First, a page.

Published March 3, 2024. Open access.

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Typhon Ground Snake (Atractus typhon)

Reptiles of Ecuador | Serpentes | Colubridae | Atractus typhon

English common name: Typhon Ground Snake.

Spanish common name: Tierrera tifón.

Recognition: ♂♂ 43.8 cmMaximum distance from the snout to the tip of the tail. Snout–vent length=37 cm. ♀♀ 43.6 cmMaximum distance from the snout to the tip of the tail. Snout–vent length=34.9 cm..1,2 Atractus typhon differs from other snakes in its area of distribution by having a round head similar in width to the neck, small eyes, no preocular scale, and a banded dorsum.1,2 The dorsal surfaces are beige with broad dark brown bands or blotches (Fig. 1). The ventral surfaces are white with a checkerboard pattern.1,2 In juveniles, the bands/blotches are black and the narrow interspaces are white. This species differs from other Chocoan ground snakes by being larger and having a checkerboard ventral coloration.

Figure showing variation among adult individuals of Atractus typhon

Figure 1: Individuals of Atractus typhon from Canandé Reserve, Esmeraldas province, Ecuador.

Natural history: Atractus typhon is a rarely seen semi-fossorial snake that occurs primarily in old-growth rainforests, although individuals occasionally show up in buildings in the middle of the forest.3 Typhon Ground Snakes are usually active at night on soil or in leaf-litter on the forest floor.3 However, both juveniles and subadults have been observed perched on roots, stems, and leaves 5–100 cm above the ground.35 Based on what is know about other ground snakes, the diet of this species probably includes only earthworms.6,7 These totally harmless snakes rely on their cryptic coloration as a primary line of defense. If handled, individuals can use their sharp tail-tip for poking.3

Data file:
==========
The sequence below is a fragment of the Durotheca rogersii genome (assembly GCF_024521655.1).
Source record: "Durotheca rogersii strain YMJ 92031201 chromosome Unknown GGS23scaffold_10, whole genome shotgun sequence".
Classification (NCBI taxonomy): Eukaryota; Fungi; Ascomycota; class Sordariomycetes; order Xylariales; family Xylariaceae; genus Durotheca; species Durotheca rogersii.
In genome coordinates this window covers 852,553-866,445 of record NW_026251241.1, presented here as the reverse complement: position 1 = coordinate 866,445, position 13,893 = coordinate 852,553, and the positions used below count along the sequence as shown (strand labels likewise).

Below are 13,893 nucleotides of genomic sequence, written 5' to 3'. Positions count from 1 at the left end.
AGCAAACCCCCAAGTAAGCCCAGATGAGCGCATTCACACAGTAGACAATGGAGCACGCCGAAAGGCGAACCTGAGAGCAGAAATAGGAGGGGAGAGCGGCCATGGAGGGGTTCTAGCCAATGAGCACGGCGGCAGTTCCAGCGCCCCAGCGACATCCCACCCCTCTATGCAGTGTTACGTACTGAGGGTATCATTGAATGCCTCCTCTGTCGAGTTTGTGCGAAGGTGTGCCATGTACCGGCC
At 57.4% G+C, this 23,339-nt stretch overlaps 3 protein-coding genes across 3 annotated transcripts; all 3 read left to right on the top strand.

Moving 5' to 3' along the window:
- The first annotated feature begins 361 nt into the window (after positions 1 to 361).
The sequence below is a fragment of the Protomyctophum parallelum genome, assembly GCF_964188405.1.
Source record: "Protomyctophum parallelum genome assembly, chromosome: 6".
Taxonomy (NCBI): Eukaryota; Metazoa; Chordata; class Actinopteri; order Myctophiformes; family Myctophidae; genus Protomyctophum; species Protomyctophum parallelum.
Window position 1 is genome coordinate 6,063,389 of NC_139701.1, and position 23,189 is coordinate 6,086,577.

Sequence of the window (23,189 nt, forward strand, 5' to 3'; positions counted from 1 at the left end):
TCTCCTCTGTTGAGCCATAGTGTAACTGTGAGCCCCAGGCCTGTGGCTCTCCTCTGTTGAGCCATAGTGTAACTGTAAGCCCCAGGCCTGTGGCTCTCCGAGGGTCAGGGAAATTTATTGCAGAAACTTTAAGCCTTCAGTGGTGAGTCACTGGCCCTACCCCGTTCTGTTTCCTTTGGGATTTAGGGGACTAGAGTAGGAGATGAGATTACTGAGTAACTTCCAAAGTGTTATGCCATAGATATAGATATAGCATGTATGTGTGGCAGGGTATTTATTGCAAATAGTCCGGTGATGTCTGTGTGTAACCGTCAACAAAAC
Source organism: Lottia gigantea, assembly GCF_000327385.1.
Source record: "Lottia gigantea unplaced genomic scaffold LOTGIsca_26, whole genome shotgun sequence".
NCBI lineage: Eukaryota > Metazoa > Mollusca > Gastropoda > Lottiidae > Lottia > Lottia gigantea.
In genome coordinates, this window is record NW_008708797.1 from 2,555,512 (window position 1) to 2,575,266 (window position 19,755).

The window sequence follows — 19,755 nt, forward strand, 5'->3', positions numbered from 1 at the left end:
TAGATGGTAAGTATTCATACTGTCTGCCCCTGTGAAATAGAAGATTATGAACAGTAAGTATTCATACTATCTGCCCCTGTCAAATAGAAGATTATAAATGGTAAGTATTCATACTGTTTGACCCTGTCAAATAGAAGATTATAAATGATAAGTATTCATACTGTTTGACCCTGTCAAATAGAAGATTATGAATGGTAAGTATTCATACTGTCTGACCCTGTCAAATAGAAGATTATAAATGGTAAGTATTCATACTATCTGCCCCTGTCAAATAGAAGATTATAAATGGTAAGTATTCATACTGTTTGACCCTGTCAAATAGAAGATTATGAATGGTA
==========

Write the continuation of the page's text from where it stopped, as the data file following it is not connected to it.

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Conservation: Least Concern Believed to be safe from extinction given current circumstances.. Atractus typhon is proposed to be included in this category, instead of Data Deficient,8 because there is now an adequate number of recent observations to make an assessment of the species’ extinction risk. Atractus typhon has a wide distribution that includes many protected areas throughout the Chocó region. Also, eight of the eleven records of A. typhon (listed in Appendix 1) are recent (2017–2024) and in private reserves. Therefore, the species is considered to be facing no major immediate extinction threats.

Distribution: Atractus typhon is native to the Chocoan lowlands and adjacent Andean foothills of northwestern Ecuador (Fig. 2) and western Colombia.

Distribution of Atractus typhon in Ecuador

Figure 2: Distribution of Atractus typhon in Ecuador. The star corresponds to the type locality: Reserva Natural Biotopo Selva Húmeda, Nariño department, Colombia. See Appendix 1 for a complete list of the presence localities included in the map.

Etymology: The name Atractus, which is a latinization of the Greek word άτρακτος (meaning “spindle”),911 probably refers to the fact that snakes of this genus have a uniform width throughout the body and a narrow tail, resembling an antique spindle used to spin fibers. According to Greek mythology, Typhon was a monstrous serpentine giant who fathered many famous monsters. Typhon was described by writer Hesiod as a fearsome creature “covered by a hundred serpent heads with dark flickering tongues flashing fire from their eyes.”1